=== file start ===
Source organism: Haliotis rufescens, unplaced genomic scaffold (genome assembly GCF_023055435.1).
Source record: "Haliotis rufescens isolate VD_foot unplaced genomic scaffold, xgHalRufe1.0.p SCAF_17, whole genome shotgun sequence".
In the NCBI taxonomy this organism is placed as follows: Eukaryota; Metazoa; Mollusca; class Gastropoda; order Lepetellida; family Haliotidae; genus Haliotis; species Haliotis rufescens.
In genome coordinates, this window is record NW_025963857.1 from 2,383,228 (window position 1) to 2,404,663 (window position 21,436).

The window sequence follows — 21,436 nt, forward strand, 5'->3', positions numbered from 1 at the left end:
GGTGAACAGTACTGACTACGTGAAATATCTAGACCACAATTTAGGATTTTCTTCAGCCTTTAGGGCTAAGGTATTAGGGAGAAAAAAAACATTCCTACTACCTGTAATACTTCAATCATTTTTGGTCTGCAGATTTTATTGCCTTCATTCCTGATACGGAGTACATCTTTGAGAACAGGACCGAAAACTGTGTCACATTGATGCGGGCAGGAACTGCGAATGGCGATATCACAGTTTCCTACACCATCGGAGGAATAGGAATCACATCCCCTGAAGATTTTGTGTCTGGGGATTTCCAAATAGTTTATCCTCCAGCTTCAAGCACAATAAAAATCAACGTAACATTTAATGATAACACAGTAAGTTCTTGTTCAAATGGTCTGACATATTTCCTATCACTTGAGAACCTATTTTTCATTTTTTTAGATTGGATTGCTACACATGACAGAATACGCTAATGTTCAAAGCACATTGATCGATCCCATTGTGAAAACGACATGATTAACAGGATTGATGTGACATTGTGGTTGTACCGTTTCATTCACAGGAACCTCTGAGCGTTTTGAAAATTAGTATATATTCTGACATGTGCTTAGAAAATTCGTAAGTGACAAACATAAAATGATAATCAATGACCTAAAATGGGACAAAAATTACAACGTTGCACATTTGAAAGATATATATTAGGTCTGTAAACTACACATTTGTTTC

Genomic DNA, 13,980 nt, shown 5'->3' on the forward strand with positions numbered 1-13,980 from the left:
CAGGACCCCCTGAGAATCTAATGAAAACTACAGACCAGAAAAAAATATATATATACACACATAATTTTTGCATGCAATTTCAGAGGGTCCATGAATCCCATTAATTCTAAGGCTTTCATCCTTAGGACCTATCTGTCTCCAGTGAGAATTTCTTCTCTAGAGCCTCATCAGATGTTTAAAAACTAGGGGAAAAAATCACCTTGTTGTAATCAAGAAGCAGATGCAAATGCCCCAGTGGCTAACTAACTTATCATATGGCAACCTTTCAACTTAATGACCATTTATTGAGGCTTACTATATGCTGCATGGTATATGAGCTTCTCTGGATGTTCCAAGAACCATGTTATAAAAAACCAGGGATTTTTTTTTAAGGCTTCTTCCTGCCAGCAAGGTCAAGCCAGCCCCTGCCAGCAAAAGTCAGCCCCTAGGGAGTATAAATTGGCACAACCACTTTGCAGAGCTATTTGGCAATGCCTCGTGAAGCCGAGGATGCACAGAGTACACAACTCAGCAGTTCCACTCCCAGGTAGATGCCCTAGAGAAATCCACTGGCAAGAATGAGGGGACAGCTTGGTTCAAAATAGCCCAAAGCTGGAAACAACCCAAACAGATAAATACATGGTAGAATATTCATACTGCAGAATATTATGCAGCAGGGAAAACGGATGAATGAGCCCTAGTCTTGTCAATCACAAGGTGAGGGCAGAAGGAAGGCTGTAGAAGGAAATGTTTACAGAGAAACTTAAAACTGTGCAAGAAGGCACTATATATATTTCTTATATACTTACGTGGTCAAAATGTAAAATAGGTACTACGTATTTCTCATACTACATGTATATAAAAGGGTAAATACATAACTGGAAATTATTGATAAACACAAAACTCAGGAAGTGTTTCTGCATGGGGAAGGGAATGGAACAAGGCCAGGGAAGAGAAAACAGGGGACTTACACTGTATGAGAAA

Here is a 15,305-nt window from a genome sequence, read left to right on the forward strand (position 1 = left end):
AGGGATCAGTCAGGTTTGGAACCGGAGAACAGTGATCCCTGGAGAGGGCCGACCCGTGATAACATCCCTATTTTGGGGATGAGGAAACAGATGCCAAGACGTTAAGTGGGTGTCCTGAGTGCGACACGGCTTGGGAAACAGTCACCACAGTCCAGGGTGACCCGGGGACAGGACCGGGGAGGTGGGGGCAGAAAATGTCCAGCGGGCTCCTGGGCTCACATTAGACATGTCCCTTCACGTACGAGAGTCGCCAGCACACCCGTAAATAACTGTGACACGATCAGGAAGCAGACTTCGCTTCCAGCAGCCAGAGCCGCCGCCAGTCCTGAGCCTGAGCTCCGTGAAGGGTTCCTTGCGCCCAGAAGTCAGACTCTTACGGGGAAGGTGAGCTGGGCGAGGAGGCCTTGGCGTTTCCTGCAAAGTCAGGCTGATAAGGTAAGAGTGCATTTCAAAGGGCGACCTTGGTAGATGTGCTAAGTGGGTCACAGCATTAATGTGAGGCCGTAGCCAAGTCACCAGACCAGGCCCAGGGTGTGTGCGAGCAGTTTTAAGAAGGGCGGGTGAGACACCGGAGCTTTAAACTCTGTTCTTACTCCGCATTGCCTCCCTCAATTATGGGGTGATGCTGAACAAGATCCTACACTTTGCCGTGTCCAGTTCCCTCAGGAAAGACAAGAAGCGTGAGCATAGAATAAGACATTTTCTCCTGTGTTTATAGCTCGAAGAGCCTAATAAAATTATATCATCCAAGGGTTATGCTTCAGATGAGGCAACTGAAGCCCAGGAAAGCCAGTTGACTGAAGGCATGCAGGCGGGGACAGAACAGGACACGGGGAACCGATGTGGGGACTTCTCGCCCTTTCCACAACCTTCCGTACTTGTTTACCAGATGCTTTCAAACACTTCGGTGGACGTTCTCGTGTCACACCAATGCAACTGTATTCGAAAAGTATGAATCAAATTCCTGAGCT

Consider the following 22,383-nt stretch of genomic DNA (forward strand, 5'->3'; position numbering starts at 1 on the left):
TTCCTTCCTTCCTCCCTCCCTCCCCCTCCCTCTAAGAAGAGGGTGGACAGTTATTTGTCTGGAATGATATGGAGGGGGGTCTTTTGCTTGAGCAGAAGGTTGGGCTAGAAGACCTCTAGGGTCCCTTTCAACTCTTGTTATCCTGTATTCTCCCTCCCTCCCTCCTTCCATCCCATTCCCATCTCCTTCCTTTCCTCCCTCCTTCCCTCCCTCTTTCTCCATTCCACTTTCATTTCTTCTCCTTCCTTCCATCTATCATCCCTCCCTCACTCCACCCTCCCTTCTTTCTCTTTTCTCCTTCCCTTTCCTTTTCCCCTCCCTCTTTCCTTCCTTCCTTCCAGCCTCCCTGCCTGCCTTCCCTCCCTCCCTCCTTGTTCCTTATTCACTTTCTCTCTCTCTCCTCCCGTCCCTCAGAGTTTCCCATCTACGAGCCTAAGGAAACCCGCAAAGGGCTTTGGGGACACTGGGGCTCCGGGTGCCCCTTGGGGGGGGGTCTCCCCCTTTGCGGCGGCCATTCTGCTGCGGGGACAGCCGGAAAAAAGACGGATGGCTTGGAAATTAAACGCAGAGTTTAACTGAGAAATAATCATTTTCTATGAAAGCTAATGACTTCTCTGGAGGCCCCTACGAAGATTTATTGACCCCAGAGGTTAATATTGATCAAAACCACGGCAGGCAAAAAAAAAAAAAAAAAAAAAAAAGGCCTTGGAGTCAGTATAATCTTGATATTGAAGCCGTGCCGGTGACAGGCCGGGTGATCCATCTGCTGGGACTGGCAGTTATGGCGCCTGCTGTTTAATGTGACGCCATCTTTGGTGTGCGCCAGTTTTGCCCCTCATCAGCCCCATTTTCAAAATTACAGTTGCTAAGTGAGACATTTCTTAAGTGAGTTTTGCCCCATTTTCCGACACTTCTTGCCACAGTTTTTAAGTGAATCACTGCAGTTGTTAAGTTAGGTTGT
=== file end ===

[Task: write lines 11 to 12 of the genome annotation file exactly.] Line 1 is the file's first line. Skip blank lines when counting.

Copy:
Consider the following 22,383-nt stretch of genomic DNA (forward strand, 5'->3'; position numbering starts at 1 on the left):
TTCCTTCCTTCCTCCCTCCCTCCCCCTCCCTCTAAGAAGAGGGTGGACAGTTATTTGTCTGGAATGATATGGAGGGGGGTCTTTTGCTTGAGCAGAAGGTTGGGCTAGAAGACCTCTAGGGTCCCTTTCAACTCTTGTTATCCTGTATTCTCCCTCCCTCCCTCCTTCCATCCCATTCCCATCTCCTTCCTTTCCTCCCTCCTTCCCTCCCTCTTTCTCCATTCCACTTTCATTTCTTCTCCTTCCTTCCATCTATCATCCCTCCCTCACTCCACCCTCCCTTCTTTCTCTTTTCTCCTTCCCTTTCCTTTTCCCCTCCCTCTTTCCTTCCTTCCTTCCAGCCTCCCTGCCTGCCTTCCCTCCCTCCCTCCTTGTTCCTTATTCACTTTCTCTCTCTCTCCTCCCGTCCCTCAGAGTTTCCCATCTACGAGCCTAAGGAAACCCGCAAAGGGCTTTGGGGACACTGGGGCTCCGGGTGCCCCTTGGGGGGGGGTCTCCCCCTTTGCGGCGGCCATTCTGCTGCGGGGACAGCCGGAAAAAAGACGGATGGCTTGGAAATTAAACGCAGAGTTTAACTGAGAAATAATCATTTTCTATGAAAGCTAATGACTTCTCTGGAGGCCCCTACGAAGATTTATTGACCCCAGAGGTTAATATTGATCAAAACCACGGCAGGCAAAAAAAAAAAAAAAAAAAAAAAAGGCCTTGGAGTCAGTATAATCTTGATATTGAAGCCGTGCCGGTGACAGGCCGGGTGATCCATCTGCTGGGACTGGCAGTTATGGCGCCTGCTGTTTAATGTGACGCCATCTTTGGTGTGCGCCAGTTTTGCCCCTCATCAGCCCCATTTTCAAAATTACAGTTGCTAAGTGAGACATTTCTTAAGTGAGTTTTGCCCCATTTTCCGACACTTCTTGCCACAGTTTTTAAGTGAATCACTGCAGTTGTTAAGTTAGGTTGT